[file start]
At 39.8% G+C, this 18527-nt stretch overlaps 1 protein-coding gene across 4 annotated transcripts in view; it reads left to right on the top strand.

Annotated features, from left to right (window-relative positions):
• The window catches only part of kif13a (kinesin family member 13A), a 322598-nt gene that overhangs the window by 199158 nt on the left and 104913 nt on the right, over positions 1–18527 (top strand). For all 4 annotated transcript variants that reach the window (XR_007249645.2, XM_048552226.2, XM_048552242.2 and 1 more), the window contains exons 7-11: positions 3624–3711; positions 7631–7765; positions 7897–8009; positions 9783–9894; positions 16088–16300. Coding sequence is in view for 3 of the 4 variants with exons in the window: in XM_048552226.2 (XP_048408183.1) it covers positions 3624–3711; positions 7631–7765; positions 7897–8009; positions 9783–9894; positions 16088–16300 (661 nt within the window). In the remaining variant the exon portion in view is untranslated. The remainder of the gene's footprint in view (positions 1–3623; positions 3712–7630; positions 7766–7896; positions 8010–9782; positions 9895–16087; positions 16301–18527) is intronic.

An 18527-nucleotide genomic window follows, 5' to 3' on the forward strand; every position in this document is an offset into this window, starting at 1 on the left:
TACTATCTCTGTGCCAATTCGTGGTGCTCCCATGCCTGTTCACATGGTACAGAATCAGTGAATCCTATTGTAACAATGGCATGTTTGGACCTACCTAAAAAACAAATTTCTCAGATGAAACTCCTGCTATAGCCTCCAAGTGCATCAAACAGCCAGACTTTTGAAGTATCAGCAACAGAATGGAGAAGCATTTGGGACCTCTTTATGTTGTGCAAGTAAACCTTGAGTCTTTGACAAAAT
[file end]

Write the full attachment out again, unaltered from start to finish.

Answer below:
At 39.8% G+C, this 18527-nt stretch overlaps 1 protein-coding gene across 4 annotated transcripts in view; it reads left to right on the top strand.

Annotated features, from left to right (window-relative positions):
• The window catches only part of kif13a (kinesin family member 13A), a 322598-nt gene that overhangs the window by 199158 nt on the left and 104913 nt on the right, over positions 1–18527 (top strand). For all 4 annotated transcript variants that reach the window (XR_007249645.2, XM_048552226.2, XM_048552242.2 and 1 more), the window contains exons 7-11: positions 3624–3711; positions 7631–7765; positions 7897–8009; positions 9783–9894; positions 16088–16300. Coding sequence is in view for 3 of the 4 variants with exons in the window: in XM_048552226.2 (XP_048408183.1) it covers positions 3624–3711; positions 7631–7765; positions 7897–8009; positions 9783–9894; positions 16088–16300 (661 nt within the window). In the remaining variant the exon portion in view is untranslated. The remainder of the gene's footprint in view (positions 1–3623; positions 3712–7630; positions 7766–7896; positions 8010–9782; positions 9895–16087; positions 16301–18527) is intronic.

An 18527-nucleotide genomic window follows, 5' to 3' on the forward strand; every position in this document is an offset into this window, starting at 1 on the left:
TACTATCTCTGTGCCAATTCGTGGTGCTCCCATGCCTGTTCACATGGTACAGAATCAGTGAATCCTATTGTAACAATGGCATGTTTGGACCTACCTAAAAAACAAATTTCTCAGATGAAACTCCTGCTATAGCCTCCAAGTGCATCAAACAGCCAGACTTTTGAAGTATCAGCAACAGAATGGAGAAGCATTTGGGACCTCTTTATGTTGTGCAAGTAAACCTTGAGTCTTTGACAAAAT